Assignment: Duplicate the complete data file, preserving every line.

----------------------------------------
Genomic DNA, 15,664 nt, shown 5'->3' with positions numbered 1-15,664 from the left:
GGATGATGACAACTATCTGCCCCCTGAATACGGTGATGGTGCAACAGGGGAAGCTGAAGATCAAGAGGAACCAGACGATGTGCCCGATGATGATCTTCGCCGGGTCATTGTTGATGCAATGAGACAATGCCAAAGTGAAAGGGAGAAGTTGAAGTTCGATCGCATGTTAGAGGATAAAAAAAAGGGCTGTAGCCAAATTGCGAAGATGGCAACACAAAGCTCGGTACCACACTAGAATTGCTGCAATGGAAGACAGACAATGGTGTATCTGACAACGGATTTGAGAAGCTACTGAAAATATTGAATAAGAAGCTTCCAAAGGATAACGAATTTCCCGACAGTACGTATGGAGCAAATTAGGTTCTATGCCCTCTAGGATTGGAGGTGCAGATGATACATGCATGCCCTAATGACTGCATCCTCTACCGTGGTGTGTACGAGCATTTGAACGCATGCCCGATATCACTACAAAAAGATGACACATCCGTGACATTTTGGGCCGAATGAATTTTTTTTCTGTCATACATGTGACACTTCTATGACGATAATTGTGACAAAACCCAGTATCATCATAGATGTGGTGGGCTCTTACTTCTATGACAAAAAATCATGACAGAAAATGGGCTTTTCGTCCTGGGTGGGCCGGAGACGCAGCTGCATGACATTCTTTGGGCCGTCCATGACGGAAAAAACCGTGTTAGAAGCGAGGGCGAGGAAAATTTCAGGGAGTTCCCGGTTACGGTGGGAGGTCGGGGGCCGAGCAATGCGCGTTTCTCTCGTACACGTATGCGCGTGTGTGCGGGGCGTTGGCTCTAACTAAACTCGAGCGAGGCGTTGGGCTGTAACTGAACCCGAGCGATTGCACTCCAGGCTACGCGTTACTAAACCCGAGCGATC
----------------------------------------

Genomic DNA, 15,664 nt, shown 5'->3' with positions numbered 1-15,664 from the left:
GGATGATGACAACTATCTGCCCCCTGAATACGGTGATGGTGCAACAGGGGAAGCTGAAGATCAAGAGGAACCAGACGATGTGCCCGATGATGATCTTCGCCGGGTCATTGTTGATGCAATGAGACAATGCCAAAGTGAAAGGGAGAAGTTGAAGTTCGATCGCATGTTAGAGGATAAAAAAAAGGGCTGTAGCCAAATTGCGAAGATGGCAACACAAAGCTCGGTACCACACTAGAATTGCTGCAATGGAAGACAGACAATGGTGTATCTGACAACGGATTTGAGAAGCTACTGAAAATATTGAATAAGAAGCTTCCAAAGGATAACGAATTTCCCGACAGTACGTATGGAGCAAATTAGGTTCTATGCCCTCTAGGATTGGAGGTGCAGATGATACATGCATGCCCTAATGACTGCATCCTCTACCGTGGTGTGTACGAGCATTTGAACGCATGCCCGATATCACTACAAAAAGATGACACATCCGTGACATTTTGGGCCGAATGAATTTTTTTTCTGTCATACATGTGACACTTCTATGACGATAATTGTGACAAAACCCAGTATCATCATAGATGTGGTGGGCTCTTACTTCTATGACAAAAAATCATGACAGAAAATGGGCTTTTCGTCCTGGGTGGGCCGGAGACGCAGCTGCATGACATTCTTTGGGCCGTCCATGACGGAAAAAACCGTGTTAGAAGCGAGGGCGAGGAAAATTTCAGGGAGTTCCCGGTTACGGTGGGAGGTCGGGGGCCGAGCAATGCGCGTTTCTCTCGTACACGTATGCGCGTGTGTGCGGGGCGTTGGCTCTAACTAAACTCGAGCGAGGCGTTGGGCTGTAACTGAACCCGAGCGATTGCACTCCAGGCTACGCGTTACTAAACCCGAGCGATC